Perusing through an airplane or local lifestyle magazine, it is common to see an ad featuring a beautiful woman who promises that she can connect you with your true love just as she has found hers. Many singles, interested in finding love but discouraged by internet dating sites and “the bar scene,” are tempted by such ads. Thinking that if the service is expensive, the quality of the match must be worth it, clients may pay thousands of dollars in exchange for the prospect of introductions to suitable dates.
This author makes no claim as to whether dating referral services are always, sometimes, or never legitimate; however, since deciding whether to enter into a contract for matchmaking or dating services is a decision people are often reluctant to talk to others about, here are some points to consider.
If you are contemplating entering into a contract for dating services, do your homework first. Look up reviews of the service online and see if the Better Business Bureau has received any complaints about the service. Look the service up on the Arizona Corporations Committee website and see if it is a registered business. Such businesses often operate under trade names, and it isn’t always easy to find the name of the actual underlying company.
Does the advertisement or website list the physical and mailing addresses of the company? Is it easy to see how to send an email directly to the dating referral service or how to reach a human being on the phone? Is there a street address where you could go and find an actual business?
Arizona law regulates fee-based dating referral services that are primarily intended to introduce or match adults for social or romantic activities, including activities that are commonly referred to as computer dating or video dating services. Arizona law requires these services to provide a written contract.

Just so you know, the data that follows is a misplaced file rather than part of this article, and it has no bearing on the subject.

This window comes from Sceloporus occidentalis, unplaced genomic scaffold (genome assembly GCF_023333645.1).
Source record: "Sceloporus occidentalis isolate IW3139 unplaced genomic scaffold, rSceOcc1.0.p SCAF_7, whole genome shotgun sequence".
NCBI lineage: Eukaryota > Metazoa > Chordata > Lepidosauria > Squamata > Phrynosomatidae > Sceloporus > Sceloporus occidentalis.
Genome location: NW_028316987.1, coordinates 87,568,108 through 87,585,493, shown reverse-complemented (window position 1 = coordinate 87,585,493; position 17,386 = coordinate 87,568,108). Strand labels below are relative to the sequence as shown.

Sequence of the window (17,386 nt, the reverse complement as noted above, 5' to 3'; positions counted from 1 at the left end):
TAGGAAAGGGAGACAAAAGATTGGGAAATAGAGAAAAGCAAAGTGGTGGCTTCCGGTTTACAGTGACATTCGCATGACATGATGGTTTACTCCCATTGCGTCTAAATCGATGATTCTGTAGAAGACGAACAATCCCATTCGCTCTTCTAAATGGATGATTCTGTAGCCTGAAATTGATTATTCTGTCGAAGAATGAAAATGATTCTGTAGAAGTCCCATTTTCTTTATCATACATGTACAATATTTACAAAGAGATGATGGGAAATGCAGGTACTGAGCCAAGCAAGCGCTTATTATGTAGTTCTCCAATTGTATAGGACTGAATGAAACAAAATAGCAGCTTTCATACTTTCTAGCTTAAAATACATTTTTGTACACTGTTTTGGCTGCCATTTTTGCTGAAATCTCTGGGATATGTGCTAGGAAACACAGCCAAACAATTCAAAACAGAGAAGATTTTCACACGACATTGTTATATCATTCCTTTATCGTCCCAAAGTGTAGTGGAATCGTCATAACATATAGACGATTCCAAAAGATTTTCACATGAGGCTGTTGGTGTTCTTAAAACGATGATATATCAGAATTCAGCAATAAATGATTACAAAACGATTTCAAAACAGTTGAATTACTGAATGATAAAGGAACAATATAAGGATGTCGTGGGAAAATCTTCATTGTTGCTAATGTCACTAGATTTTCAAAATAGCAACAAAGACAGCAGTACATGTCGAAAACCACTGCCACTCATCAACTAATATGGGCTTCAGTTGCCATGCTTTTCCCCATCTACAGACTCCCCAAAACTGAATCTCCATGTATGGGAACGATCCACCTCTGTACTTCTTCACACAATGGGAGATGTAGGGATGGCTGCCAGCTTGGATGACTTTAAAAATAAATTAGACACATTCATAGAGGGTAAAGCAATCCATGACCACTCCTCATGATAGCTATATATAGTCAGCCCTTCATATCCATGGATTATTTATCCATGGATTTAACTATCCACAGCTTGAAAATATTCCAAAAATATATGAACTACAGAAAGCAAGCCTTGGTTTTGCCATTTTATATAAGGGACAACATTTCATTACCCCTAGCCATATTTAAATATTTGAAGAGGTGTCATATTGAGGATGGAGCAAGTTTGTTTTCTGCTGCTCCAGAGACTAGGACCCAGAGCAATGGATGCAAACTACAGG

In Arizona, a dating referral service contract must not include contractual provisions that:
A contract provision under which a client waives any of these provisions is void and unenforceable, as is a contract that a client enters into because the service used coercive sales tactics, misrepresented the quality of the service or the number or qualifications of potential matches; or misrepresented the service’s success in making matches or dating referrals.
Does the contract provide a written address for the dating service? Is it a mailbox or an actual office? In Arizona, a customer may rescind a contract for dating referral services within three business days after the customer signs the contract if within the three day period the customer either (1) sends a signed written notice by certified mail to the dating service at the address specified in the contract; or (2) the customer personally delivers a signed written notice to the dating service at the address specified in the contract or at the dating service facility. Of course, this would be impossible to do if the dating service does not disclose its address.
Before signing a contract, read it carefully: what is the dating referral service required to do in exchange for your money? Does it state how long the service has to fulfill its contract obligations? Does it state that you must pay for the services but will not be entitled to a refund under any circumstances whatsoever? Does it state the service may terminate your contract at any time and even then you won’t be entitled to a refund?
Dating referral contracts often claim they are not refundable for any reason. Given Arizona law governing dating service contracts, a consumer may still be able to obtain a refund on a “non-refundable” dating services contract. A little research before entering into such a contract, however, may save a lot of heartache down the line.
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